If anyone was in doubt about the highly distinctive purity, quality and class of Bosnia’s foremost female singing sensation Amira, then her new album Amulettewill put paid to their uncertainty. This third studio album represents a marked leap forward from her lauded earlier works and shows a singer who has grown in confidence, ability and audience. Amira is a world-class artist at the top of her game.
Sarajevo-born Amira Medunjanin has already proven that she is a dab hand at sevdah, the long-established Bosnian singing style that characteristically recounts tales of longing, love and loss. With three impressive albums, she has carved her name in the stone annals of the genre and received widespread plaudits for taking the rich heritage of sevdah and moulding it into her own fresh and distinctive forms.
Amira’s breathtaking debut album Rosa confidently placed the first stake in the ground, achieving critical acclaim and sales success that allowed her to be mentioned among the undisputed great vocalists. But Amira is not one to rest back on her laurels. She would not be content to churn out carbon-copy albums just to satisfy a career that could tick over nicely. She is an artist with vision, ambition and drive, a singer who strives to approach these age-old songs from interesting new angles and deliver something new with each release.
Since that debut album, Amira has shown herself to be a charismatic performer who can take a traditional song and lead it down a road less travelled. For her second album, Zumra, Amira joined forces with accordionist Merima Ključo to produce an experience that was more idiosyncratic and less obvious than her debut, but none the less hypnotic or accomplished in its quality. If that album set the standard for a more daring and uncompromising career, then it is with an inspired collaboration with award-winning Serbian jazz musician Bojan Z that Amira has again broken brave new ground for her latest work, Amulette.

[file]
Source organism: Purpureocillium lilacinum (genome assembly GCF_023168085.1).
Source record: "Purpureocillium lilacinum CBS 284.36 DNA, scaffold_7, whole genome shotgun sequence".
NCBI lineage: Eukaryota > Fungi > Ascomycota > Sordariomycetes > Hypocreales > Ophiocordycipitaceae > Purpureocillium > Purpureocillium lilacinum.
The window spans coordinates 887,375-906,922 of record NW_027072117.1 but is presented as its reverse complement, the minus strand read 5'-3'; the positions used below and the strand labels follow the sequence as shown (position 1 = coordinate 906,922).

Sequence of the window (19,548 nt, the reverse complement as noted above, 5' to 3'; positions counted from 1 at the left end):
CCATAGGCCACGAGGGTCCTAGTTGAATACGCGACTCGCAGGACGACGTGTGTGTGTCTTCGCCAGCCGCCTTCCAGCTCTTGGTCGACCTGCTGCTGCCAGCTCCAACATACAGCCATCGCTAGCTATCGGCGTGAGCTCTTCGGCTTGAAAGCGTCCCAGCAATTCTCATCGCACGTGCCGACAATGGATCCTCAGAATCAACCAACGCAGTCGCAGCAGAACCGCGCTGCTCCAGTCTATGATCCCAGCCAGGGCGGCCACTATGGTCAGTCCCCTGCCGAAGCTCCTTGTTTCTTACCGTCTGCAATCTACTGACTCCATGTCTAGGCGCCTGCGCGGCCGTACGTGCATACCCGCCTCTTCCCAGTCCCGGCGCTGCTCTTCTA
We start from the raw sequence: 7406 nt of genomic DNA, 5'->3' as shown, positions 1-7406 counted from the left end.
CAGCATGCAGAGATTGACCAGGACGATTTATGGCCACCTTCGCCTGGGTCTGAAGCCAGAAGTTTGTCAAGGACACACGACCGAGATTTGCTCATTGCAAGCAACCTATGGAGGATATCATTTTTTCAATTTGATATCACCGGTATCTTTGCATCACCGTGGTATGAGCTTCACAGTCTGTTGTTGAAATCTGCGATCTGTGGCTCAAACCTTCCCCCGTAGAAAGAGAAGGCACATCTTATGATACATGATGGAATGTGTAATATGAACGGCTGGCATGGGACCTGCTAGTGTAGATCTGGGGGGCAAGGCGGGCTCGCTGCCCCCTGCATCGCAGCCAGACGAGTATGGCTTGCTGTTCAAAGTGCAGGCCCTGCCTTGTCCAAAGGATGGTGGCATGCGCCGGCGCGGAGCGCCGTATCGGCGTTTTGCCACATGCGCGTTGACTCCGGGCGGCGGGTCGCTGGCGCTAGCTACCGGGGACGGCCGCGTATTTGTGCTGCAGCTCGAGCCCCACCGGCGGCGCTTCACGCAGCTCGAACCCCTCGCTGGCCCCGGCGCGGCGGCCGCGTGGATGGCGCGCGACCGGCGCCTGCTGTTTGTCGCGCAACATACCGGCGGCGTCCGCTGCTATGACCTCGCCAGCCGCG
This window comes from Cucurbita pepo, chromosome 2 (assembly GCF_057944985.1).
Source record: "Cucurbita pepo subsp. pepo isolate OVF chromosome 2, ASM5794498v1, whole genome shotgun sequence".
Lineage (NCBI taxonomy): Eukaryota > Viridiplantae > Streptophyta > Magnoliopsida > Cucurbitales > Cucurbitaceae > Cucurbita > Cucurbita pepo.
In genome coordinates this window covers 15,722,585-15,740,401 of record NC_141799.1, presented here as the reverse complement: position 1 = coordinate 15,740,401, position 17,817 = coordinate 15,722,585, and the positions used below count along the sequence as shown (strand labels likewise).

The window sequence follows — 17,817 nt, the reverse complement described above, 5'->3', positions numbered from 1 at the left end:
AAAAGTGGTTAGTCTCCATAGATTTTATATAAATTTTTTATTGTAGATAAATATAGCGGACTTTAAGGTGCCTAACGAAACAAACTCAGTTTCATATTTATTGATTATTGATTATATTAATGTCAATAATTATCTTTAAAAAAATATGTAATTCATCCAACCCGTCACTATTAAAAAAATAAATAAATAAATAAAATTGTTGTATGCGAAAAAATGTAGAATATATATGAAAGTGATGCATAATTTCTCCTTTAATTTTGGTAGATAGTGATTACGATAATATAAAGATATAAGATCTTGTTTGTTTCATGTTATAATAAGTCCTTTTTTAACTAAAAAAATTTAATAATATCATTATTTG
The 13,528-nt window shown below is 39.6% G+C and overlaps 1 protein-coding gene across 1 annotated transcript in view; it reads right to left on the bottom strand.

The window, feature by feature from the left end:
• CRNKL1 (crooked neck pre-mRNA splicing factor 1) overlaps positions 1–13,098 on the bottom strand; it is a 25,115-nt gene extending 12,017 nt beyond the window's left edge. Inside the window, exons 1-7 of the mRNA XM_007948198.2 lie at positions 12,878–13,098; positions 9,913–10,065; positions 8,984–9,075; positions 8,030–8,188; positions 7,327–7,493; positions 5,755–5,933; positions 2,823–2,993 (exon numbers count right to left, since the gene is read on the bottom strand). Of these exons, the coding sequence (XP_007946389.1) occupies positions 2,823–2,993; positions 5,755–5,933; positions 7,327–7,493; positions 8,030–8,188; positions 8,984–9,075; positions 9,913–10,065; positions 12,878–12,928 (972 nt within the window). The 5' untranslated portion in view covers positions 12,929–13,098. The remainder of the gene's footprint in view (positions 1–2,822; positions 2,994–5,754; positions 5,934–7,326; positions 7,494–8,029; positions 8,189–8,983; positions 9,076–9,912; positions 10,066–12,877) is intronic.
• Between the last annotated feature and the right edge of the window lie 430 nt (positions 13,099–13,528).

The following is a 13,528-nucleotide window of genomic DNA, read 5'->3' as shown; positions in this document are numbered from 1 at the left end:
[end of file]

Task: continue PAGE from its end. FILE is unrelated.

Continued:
The result is a magnificent album of ten traditional songs from Bosnia, Kosovo, Macedonia and Serbia. Blending established tunes with jazz stylings, Amira and Bojan have been respectful to the integrity and character of the songs, while spinning them in a far more jazz-toned style than on her preceding works.
Accomplished pianist Bojan is a perfect partner for Amira, which is most effectively evidenced by his impressive keyboard skills counterpointing but never crowding her melancholic tones. Together they are respectful of the space between the sounds, allowing their songs room to breath, to have a life of their own.
Thankfully, this project is far removed from the graceless pairings of some artists that so often result in culture clash rather than elegant fusion. Indeed, at times it seems entirely inspired and natural that Amira’s rich tones should be embraced by jazz stylings.
Amira is a rare singers who can command the attention of anyone in earshot. Like a melancholy angel, her voice can breathe new life into old and familiar songs. At times powerful and soaring, while at others sounding almost fragile, Amira is a stop-you-in-your-tracks singer whose talent transcends tradition, culture or language. Her voice speaks directly to the soul, appeals to the spirit and stops the clock for a moment or two.
As anyone who has been fortunate to see Amira perform live will testify, she can astound with the beauty of her tone, or bring a lump to the throat with the emotion she imparts in every line that she sings. In London this summer, Amira equally filled the dome of St Paul’s Cathedral as she stunned the 100-strong audience in the intimate St Ethelburga’s hall. Her strong rapport with Bojan was clear, too.
Bosnia has found a voice to stand among the greats of jazz and blues. It does not stretch credulity to imagine that the greatest among those, Nina Simone, Billie Holiday and Dinah Washington, would have taken great pleasure from this album.
In Amulette (released 3 October by (World Village/Harmonia Mundi), Amira has once again produced an album worthy of her immense talent and winning character that can sit proudly alongside the body of her work. There can not be any dispute: Amira is not just a Bosnian singer. She is a world-class artist.